Public Debt Investors and Brazilian Macroeconomic Indicators


Roberto Aragão

Headlines such as ‘Investors flee country X as public debt increases’ are frequently in the news.Scholars often take for granted that market participants use macroeconomic indicators for portfolio allocation and to influence government policies. However, it has remained unclear just how public debt investors use and interpret macroeconomic indicators, or how well they understand which information they do, or do not, reflect. This subproject has dug deeper into the Brazilian case to understand how macroeconomic indicators are constructed there, and how vulnerable financial markets have been to decisions about macroeconomic indicator operationalization.

The financial analysis black box

"Market participants" is an abstract category, and actors in this category are frequently blamed for imposing constraints on governments. Analytically, however, it has been essential to disaggregate this group into two sub-groups with distinct dynamics. The first consists of classic investors, responsible for decisions to buy or sell. The second, however, are de facto "market influencers", including economic and political consultancies, rating agencies, banks, and International Organizations.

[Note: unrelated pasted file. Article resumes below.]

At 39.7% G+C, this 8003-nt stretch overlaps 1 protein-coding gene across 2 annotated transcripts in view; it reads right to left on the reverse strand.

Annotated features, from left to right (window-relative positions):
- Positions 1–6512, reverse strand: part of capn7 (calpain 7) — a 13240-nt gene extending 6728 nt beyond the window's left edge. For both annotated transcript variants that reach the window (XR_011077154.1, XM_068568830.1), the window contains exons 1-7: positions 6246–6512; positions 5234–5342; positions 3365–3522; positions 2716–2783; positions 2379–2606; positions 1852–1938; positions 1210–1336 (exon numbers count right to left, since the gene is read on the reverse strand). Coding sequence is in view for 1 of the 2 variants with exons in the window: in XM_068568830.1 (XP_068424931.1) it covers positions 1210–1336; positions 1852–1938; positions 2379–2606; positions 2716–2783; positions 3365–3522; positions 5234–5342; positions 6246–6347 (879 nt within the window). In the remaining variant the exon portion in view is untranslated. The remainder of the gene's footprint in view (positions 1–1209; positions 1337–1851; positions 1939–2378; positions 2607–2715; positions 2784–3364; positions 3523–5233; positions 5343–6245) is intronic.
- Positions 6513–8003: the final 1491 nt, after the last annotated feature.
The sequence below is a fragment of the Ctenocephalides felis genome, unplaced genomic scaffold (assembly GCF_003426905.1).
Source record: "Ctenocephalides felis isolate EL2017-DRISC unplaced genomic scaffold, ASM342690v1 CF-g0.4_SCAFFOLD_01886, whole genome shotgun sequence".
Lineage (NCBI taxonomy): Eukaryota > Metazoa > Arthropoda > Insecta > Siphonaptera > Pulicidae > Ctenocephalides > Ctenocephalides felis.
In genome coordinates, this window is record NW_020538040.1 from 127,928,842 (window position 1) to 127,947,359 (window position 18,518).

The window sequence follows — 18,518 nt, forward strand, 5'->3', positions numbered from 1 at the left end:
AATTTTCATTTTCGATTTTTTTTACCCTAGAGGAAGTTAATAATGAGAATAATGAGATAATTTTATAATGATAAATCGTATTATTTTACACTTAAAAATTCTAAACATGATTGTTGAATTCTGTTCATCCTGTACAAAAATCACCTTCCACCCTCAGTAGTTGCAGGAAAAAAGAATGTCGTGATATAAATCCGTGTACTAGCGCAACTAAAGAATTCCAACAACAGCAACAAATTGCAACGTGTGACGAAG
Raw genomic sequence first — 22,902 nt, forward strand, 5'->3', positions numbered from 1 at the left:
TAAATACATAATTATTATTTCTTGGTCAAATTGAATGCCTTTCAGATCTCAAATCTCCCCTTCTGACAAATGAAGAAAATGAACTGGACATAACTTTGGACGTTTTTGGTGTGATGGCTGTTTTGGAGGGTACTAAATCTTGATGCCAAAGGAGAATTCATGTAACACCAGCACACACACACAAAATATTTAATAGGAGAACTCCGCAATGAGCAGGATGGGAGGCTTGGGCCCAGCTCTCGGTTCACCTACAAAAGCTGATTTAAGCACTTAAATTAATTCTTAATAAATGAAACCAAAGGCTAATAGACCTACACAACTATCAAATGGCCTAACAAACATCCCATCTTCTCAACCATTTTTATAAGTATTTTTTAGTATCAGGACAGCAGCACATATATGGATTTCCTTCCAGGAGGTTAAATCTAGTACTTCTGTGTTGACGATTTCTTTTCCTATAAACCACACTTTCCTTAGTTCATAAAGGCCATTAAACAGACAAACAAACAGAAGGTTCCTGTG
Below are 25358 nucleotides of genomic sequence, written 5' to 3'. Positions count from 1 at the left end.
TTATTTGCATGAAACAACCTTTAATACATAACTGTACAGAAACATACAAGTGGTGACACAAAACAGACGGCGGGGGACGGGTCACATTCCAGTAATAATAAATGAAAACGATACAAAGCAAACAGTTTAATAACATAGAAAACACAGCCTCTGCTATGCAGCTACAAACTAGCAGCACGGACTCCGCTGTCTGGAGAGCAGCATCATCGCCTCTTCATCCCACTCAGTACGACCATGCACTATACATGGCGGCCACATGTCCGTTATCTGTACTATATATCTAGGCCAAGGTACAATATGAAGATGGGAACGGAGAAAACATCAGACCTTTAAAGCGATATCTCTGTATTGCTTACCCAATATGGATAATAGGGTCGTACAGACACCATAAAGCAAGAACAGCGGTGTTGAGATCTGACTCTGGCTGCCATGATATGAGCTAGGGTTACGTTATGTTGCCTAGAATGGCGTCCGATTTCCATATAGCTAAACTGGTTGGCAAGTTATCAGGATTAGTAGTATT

'Investors may not have a full grasp of what is measured in macroeconomic indicators'

This subproject has worked to disentangle how thoroughly members of each group understand and use macroeconomic indicators, and how they interact with governments that sell public debt.

Studying Brazilian Indicators

If systematic knowledge about the politics of macroeconomic measurement is thin concerning OECD member countries, it is almost non-existent for countries outside this grouping. But as has been widely acknowledged, many former “developing countries” are rapidly becoming economic powerhouses that easily eclipse more “advanced” countries. In academic circles, little had been known about how and why the Brazilian economy is measured in specific ways. Understanding better how economies outside the OECD are measured, and why in these particular ways, has an integral aim of the FickleFormulas project.

A triple goal

This subproject has had three aims. To begin with, it has sought to unveil the modus operandi of public debt financial markets. Covering the flow of new information among market participants has revealed how important macroeconomic indicators are for investor decisions. Beyond that, it has chronicled how measurement formulas for economic growth, inflation, public deficit, and public debt have evolved in Brazil during the post-redemocratization period. To what degree has this evolution matched what we have found for other countries, for example in South Africa, also covered in FickleFormulas? How closely has indicator development beyond the OECD tracked international standards and best practices? Building on these findings, in its final analytical step this subproject has evaluated the impact of macroeconomic indicators on the relationship between markets and governments and estimated the impact of methodological changes on investment decisions.